We have different value systems, my friends.


  1. So here I disagree with you. First off it seems strange to me to hear actions not desires matter in defense of religion against atheism. Although I recognize there are non-Catholic Christians to whom desires matter less, in my personal experience the idea that not only actions but also desires must be pure is one that I have heard almost exclusively from religious people and rarely from atheists.

    Secondly I realize these posts (and I guess this blog in general) exist in reaction to your facebook feed, which I can only imagine is some horrible echo chamber of self-righteous social crusaders doing their best to dismantle civilization, but outside of your facebook feed religious people do spend a fair amount of time claiming to have superior morals to atheists. It isn’t just as though non-diabetics were bragging about not needing insulin, it’s as though the diabetics spend a lot of time bragging about how great their insulin levels were to non-diabetics. It doesn’t seem unfair to me for an atheist to respond by pointing out that ‘hey, if you’re so moral why do you need threat of divine punishment just to do what I do everyday?’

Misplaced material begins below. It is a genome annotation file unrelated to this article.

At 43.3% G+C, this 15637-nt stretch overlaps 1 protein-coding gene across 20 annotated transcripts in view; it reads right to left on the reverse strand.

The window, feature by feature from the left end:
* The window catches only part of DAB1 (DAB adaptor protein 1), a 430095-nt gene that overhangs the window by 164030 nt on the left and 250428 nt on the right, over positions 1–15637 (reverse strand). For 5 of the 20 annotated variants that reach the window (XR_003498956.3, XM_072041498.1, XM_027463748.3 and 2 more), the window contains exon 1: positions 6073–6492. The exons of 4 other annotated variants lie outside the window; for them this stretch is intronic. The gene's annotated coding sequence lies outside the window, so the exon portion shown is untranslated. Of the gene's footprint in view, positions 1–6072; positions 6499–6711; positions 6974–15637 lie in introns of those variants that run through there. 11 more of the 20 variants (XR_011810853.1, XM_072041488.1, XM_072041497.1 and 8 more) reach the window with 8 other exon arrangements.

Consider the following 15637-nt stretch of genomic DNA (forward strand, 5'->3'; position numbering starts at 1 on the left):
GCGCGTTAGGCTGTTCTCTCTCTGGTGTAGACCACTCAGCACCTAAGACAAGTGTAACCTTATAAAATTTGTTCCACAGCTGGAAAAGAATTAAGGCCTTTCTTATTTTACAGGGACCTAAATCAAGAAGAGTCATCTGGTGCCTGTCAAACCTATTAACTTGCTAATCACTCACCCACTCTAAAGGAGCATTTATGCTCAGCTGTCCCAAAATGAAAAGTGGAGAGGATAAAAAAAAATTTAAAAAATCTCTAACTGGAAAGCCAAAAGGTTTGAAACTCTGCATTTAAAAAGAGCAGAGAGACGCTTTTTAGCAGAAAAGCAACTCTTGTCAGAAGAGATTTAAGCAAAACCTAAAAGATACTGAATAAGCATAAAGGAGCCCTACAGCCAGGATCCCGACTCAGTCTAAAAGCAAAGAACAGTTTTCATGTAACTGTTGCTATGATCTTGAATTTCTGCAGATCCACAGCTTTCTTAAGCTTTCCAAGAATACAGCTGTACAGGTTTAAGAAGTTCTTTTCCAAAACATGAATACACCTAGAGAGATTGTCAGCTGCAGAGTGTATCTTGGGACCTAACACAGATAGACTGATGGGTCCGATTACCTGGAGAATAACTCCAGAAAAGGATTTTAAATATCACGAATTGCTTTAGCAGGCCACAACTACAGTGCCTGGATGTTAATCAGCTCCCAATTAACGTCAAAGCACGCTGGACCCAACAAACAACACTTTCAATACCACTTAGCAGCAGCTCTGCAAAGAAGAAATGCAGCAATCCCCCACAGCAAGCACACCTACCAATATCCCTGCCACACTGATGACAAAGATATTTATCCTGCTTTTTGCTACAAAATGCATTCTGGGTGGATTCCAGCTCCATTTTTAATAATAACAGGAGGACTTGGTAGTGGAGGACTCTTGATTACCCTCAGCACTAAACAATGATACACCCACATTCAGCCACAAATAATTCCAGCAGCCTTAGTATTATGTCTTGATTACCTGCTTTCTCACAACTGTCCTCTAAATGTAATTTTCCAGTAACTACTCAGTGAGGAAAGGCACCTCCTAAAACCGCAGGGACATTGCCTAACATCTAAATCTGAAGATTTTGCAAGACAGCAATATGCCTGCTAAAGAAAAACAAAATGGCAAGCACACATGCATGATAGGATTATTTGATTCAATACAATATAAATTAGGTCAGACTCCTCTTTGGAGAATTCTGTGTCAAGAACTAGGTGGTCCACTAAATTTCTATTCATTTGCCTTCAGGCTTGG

Let’s put it this way, imagine there is a prison and in this prison the prisoners are well guarded and incapable of committing crimes (so, unlike an actual prison). This prison has a zero percent murder rate, while the world outside the prison has non-zero murder rate. Sure outcomes are more important than desires, but if the prisoners started boasting about how they were morally superior to free men, I think we’d be right to call shenanigans on them.


    1. In general arguments about whose a better person are silly arguments, and outside of certain obvious choices (Jim Henson is a better person than Stalin (everyone seems to like Jim Henson!)) I don’t want to get caught in the quagmire.